He added that for a couple's special day, "you really want to celebrate it. You want a high-end wine," and as a bonus, "look at all of the great stuff that we do."

The winery partners with the Inn on the Russian River to serve its wines at the resorts' weddings, Grove said. Couples marrying at other Sonoma County venues can get 25% off their Equality Vines orders.

Rock n' roll: B.R. Cohn Winery
Couples who love to rock out will appreciate B.R. Cohn Winery. Not only does it make good wines, due to its unique terroir and micro-climate in the valley, but live music is a part of its heart and soul.

It was founded by the former Doobie Brothers manager Bruce Cohn, who sold the winery to Vintage Wine Estates in 2015. The 93-acre vineyard is known for its outdoor concerts with big-name rock stars. The small wine conglomerate supports environmental and women's causes. It is LGBTQ-welcoming.

At B.R. Cohn, couples can say "I do" and celebrate their love on the very stage where rock legends perform, and visitors can roam through the tasting room looking at rock memorabilia.

Classic: Chateau St. Jean
Can't go to Europe? Chateau St. Jean is where couples can have a classic French chateau wedding. The vineyard features European-style architecture, gardens, and wines that provide five different wedding sites that can host elopements and weddings with up to 300 guests.

The chateau also hosts the annual Gay Wine Weekend, produced by Out in the Vineyard.

Casual wine country: St. Francis Winery and Mercury Wine
St. Francis, which is celebrating its 50th anniversary this year, is a modern winery in Kenwood with a relaxed vibe.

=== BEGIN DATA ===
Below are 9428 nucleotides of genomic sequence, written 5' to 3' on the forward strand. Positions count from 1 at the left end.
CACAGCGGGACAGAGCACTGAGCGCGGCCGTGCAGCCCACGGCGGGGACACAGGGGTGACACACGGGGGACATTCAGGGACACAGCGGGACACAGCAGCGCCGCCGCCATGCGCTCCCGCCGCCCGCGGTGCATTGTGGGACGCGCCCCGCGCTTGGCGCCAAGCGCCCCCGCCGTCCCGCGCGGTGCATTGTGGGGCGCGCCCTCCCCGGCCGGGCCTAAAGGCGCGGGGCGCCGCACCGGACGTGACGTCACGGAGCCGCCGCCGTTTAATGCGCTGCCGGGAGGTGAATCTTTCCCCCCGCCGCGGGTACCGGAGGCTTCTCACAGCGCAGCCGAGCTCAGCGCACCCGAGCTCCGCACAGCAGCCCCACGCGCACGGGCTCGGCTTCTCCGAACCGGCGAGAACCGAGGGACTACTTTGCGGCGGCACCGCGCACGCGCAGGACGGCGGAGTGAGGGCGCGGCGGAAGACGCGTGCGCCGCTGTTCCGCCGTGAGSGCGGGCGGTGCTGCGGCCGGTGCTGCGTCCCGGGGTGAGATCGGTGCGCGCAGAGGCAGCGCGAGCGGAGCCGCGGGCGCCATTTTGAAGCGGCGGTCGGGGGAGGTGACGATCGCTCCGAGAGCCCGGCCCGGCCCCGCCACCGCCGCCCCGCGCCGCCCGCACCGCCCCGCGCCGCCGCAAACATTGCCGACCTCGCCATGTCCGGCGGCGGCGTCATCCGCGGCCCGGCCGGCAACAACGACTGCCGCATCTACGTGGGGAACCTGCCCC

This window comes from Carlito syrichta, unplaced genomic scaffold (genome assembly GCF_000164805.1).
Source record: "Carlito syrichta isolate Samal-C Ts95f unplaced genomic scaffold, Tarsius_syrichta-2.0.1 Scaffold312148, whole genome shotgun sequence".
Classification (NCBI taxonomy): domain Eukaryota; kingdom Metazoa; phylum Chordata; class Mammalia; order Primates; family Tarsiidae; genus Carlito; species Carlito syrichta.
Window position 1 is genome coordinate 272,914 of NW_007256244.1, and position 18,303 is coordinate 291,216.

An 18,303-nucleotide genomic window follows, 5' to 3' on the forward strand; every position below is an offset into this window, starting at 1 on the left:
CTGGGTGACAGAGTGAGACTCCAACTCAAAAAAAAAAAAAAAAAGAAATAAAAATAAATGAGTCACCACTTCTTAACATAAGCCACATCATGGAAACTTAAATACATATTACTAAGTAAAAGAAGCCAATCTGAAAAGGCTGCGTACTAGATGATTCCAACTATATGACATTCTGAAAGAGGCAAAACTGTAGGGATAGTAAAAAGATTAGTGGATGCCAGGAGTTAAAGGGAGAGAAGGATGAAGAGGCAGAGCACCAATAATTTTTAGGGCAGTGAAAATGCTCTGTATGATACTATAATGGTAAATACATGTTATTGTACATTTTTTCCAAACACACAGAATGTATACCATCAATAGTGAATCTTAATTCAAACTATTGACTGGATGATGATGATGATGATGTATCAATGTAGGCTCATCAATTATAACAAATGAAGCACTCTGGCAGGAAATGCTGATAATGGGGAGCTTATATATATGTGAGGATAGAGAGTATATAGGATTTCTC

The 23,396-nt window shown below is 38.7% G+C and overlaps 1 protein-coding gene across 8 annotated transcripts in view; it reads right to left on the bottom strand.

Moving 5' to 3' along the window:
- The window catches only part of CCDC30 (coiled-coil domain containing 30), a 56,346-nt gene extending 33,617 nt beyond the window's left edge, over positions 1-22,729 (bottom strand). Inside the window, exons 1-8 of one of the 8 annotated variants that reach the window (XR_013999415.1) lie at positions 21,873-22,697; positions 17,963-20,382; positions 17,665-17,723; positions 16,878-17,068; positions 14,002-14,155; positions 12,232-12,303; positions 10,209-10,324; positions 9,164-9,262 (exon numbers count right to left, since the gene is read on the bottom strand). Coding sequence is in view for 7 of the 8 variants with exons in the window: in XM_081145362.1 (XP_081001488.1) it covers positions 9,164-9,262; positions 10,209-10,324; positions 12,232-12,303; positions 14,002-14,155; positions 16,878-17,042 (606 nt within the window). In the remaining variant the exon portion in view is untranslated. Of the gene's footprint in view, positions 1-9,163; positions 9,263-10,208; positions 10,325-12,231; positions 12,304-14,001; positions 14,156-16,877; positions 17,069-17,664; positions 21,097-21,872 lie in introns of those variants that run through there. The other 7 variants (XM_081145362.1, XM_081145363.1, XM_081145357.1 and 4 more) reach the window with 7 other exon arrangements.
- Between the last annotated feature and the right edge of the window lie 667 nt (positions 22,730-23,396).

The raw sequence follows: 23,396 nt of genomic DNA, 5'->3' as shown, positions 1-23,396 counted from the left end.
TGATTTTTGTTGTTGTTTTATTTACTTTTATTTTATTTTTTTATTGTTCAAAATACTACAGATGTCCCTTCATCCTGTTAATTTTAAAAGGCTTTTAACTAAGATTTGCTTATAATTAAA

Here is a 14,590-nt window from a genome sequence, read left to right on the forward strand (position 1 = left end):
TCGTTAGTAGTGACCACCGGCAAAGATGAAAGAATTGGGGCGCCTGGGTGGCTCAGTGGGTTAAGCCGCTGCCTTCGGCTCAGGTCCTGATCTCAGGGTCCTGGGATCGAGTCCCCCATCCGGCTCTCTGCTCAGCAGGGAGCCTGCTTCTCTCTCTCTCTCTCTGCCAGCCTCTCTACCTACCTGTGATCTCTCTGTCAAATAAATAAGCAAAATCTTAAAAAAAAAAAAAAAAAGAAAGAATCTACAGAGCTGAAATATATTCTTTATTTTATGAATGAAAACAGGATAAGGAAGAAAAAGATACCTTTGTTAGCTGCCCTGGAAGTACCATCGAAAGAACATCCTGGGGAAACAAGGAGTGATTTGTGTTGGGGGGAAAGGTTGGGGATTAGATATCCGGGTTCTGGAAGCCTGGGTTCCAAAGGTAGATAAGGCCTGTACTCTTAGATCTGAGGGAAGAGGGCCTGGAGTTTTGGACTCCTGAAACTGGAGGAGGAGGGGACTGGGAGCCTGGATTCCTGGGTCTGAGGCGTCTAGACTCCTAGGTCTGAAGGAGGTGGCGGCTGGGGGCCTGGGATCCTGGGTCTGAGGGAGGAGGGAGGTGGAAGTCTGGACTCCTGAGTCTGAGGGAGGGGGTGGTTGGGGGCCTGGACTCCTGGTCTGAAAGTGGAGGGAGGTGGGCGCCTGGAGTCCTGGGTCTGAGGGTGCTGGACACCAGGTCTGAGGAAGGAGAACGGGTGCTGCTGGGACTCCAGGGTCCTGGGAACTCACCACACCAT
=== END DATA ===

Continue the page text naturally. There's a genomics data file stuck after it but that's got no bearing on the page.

Couples and wedding guests can walk right out into the vineyard for picture-perfect photo ops. The vineyards and Sugarloaf Ridge offer a stunning backdrop for brides and grooms exchanging their vows.

The winery hosts elopements and weddings up to 150 guests.

Mercury Wine offers a quaint laidback wedding experience at the tasting room's new backyard in Geyserville. The winery can now host up to 50 people for weddings and other events.

It also has another location on a hill overlooking the valley, Beard added. He plans to host larger weddings with 100 or more guests several times a year at that location.

Where to stay
Guests tend to stay at either the newly renovated Flamingo Resort or the Kenwood Inn and Spa.

The Flamingo is a modernized throwback to mid-20th century swank. It offers guests plenty of room to relax, have fun, and rejuvenate from its large pool to its spa to its bars and restaurant. It is also close to country and urban experiences.

The Kenwood Inn is a boutique inn tucked away in a secluded hill off the scenic Sonoma Highway. It provides an intimate experience and is surrounded by many amazing wineries.